The Bible

Bible Usage:


  • Included in Eastons: Yes
  • Included in Hitchcocks: No
  • Included in Naves: Yes
  • Included in Smiths: No
  • Included in Websters: Yes
  • Included in Strongs: Yes
  • Included in Thayers: Yes
  • Included in BDB: Yes

Strongs Concordance:

Easton's Bible Dictionary

Occurs in the Authorized Version as the rendering of various Hebrew words. In 1 Samuel 17:7, it means a weaver's frame or principal beam; in Habakkuk 2:11, a crossbeam or girder; 2 Kings 6:2, 5, a cross-piece or rafter of a house; 1 Kings 7:6, an architectural ornament as a projecting step or moulding; Ezekiel 41:25, a thick plank. In the New Testament the word occurs only in Matthew 7:3, 4, 5, and Luke 6:41, 42, where it means (Gr. dokos) a large piece of wood used for building purposes, as contrasted with "mote" (Gr. karphos), a small piece or mere splinter. "Mote" and "beam" became proverbial for little and great faults.

Naves Topical Index

Webster's 1828 Dictionary

BEAM, noun [We see by the Gothic, that the word belongs to Class Bg. It properly signifies the stock or stem of a tree; that is, the fixed, firm part.]

1. The largest, or a principal piece in a building, that lies across the walls, and serves to support the principal rafters.

2. Any large piece of timber, long in proportion to its thickness, and squared, or hewed for use.

3. The part of a balance, from the ends of which the scales are suspended; sometimes used for the whole apparatus for weighing.

4. The part on the head of a stag, which bears the antlers, royals and tops.

5. The pole of a carriage, which runs between the horses.

6. A cylinder of wood, making part of a loom, on which weavers wind the warp before weaving; and this name is given also to the cylinder on which the cloth is rolled, as it is wove.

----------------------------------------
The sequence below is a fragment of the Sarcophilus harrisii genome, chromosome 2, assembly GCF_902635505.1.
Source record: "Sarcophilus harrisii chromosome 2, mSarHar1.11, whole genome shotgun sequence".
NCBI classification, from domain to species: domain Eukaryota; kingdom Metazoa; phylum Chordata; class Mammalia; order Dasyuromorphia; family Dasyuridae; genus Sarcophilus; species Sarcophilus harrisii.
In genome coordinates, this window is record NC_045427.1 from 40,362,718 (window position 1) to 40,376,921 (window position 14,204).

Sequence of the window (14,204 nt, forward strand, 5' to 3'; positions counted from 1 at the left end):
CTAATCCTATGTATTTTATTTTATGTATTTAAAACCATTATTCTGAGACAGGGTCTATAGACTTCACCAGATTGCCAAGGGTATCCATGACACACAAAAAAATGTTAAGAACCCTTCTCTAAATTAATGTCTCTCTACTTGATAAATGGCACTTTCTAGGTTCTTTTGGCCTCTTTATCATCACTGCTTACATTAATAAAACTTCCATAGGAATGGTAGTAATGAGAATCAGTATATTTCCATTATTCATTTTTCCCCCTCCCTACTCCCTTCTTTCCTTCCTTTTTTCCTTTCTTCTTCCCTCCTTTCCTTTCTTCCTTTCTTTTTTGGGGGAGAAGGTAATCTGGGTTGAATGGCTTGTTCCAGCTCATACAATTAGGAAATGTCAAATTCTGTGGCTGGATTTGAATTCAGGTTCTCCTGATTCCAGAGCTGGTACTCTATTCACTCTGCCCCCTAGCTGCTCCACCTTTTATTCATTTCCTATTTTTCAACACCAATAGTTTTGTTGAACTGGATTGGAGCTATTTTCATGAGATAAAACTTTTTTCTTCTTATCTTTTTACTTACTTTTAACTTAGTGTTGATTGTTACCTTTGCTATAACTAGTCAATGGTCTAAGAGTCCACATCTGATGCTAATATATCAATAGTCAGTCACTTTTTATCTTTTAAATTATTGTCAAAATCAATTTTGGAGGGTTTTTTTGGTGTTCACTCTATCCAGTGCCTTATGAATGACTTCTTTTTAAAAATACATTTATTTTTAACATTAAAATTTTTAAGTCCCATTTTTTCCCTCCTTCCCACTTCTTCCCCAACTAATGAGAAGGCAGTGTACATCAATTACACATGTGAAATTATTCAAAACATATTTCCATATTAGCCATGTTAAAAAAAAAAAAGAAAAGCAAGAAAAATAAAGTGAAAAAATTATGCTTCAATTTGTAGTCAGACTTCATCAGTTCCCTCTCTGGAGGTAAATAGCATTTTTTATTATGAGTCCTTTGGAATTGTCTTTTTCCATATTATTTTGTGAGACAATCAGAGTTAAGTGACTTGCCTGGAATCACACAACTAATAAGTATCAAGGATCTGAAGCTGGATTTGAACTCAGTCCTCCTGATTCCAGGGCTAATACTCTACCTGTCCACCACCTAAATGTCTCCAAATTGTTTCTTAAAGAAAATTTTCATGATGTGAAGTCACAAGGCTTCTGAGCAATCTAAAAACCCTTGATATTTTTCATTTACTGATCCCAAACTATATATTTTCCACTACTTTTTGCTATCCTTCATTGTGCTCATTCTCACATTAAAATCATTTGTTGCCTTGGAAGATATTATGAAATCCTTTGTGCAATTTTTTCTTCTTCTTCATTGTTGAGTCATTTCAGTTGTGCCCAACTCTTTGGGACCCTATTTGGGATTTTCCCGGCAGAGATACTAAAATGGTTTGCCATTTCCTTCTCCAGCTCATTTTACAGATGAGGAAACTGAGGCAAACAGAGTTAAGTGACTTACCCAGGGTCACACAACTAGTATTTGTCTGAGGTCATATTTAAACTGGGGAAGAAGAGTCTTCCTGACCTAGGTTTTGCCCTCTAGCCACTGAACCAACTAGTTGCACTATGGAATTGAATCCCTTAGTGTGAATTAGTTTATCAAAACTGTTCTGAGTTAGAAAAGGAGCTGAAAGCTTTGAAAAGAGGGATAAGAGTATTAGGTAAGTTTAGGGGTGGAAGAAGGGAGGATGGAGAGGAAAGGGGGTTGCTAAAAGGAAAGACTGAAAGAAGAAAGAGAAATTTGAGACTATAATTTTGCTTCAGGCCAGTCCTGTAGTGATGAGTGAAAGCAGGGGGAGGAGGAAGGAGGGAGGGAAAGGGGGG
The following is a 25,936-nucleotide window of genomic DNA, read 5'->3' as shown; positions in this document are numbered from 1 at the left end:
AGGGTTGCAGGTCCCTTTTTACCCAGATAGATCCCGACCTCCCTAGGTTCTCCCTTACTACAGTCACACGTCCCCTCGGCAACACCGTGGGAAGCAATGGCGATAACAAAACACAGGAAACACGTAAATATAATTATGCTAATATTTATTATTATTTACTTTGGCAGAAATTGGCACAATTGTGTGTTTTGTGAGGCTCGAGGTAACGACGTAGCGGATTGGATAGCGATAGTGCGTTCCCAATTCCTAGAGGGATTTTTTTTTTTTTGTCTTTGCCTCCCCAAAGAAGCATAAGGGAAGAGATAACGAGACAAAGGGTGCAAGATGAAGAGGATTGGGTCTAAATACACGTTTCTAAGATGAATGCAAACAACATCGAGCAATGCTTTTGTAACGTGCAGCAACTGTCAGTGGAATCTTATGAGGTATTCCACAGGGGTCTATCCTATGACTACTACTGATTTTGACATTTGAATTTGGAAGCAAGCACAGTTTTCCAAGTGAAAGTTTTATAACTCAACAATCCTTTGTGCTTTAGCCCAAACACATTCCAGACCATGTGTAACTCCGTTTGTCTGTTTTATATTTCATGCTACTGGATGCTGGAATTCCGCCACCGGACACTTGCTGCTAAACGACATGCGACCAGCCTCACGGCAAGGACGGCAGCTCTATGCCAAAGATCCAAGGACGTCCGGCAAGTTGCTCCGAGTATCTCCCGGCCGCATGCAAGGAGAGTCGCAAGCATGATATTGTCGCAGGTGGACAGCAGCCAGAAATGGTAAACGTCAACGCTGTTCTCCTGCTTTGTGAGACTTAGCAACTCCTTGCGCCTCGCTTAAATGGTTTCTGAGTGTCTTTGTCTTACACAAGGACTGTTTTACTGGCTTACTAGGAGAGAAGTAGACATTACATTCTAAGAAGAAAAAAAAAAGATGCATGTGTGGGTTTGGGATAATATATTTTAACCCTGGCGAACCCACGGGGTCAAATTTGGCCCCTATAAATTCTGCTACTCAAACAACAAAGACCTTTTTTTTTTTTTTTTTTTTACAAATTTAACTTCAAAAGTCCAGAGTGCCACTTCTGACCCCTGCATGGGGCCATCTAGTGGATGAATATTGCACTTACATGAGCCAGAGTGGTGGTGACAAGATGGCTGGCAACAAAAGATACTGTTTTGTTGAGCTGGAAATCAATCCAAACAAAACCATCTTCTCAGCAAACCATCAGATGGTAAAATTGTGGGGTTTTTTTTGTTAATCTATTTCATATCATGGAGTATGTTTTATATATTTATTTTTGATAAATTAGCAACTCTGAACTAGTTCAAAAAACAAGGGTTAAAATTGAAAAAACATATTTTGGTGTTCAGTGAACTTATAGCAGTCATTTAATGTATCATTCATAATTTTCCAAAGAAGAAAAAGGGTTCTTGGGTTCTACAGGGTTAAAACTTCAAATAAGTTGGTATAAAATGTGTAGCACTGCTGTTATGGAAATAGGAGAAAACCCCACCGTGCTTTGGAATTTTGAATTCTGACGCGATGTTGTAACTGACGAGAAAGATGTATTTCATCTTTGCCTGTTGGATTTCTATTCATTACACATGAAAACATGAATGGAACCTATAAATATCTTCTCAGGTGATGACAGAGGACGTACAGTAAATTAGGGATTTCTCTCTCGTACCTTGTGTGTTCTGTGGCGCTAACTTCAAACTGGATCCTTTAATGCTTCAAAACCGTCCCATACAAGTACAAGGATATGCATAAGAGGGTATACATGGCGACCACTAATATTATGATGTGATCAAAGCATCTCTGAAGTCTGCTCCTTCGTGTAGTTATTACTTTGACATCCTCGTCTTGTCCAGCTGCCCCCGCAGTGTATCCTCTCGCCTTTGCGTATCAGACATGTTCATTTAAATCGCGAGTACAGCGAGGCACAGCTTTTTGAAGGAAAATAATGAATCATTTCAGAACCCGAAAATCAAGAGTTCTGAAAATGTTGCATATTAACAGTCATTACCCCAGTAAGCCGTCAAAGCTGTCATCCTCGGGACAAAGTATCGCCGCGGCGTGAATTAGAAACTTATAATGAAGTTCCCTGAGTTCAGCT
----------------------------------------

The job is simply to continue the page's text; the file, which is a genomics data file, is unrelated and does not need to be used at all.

7. The straight part or shank of an anchor.

8. In ships, a great main cross timber, which holds the sides of a ship from falling together. The beams support the decks and orlops. The main beam is next the mainmast.

9. The main piece of a plow, in which the plow-tails are fixed, and by which it is drawn.

10. beam compass, an instrument consisting of a square wooden or brass beam having sliding sockets, that carry steel or pencil points; used for describing large circles, and in large projections for drawing the furniture on wall-dials.

On the beam in navigation, signified any distance from the ship, on a line with the beams, or at right angles with the keel.

Before the beam is an arch of the horizon between a line that crosses the ship at right angles, or the line of the beam and that point of the compass which she steers.

BEAM ends. A vessel is said to be on her beam ends, when she inclines so much on one side that her beams approach a vertical position.

BEAM-feathers, in falconry, the long feathers of a hawk's wing.

Webster's 1828 Dictionary

BE'AM-BIRD, noun In Yorkshire, England, the petty chaps, a species of Motacilla; called in Dorsetshire, the hay-bird.

The spotted fly-catcher, a species of Muscicapa.

Webster's 1828 Dictionary

BE'AMING, participle present tense Emitting rays of light or beams.

BE'AMING, noun Radiation; the emission or darting of light in rays.

1. The issuing of intellectual light; dawn; prophetic intimation; first indication.

Webster's 1828 Dictionary

BE'AMLESS, adjective Emitting no rays of light.

Webster's 1828 Dictionary

BE'AM-TREE, noun A species of wild service.

The Crataegus Aria.

BEAM,noun A ray of light, emitted from the sun, or other luminous body.

BEAM, verb transitive To send forth; to emit.

BEAM, verb intransitive To emit rays of light, or beams; to shine.

He beam'd, the day star of the rising age.

Webster's 1828 Dictionary

BE'AMY, adjective Emitting rays of light; radiant; shining.

1. Resembling a beam in size and weight; massy.

2. Having horns, or antlers.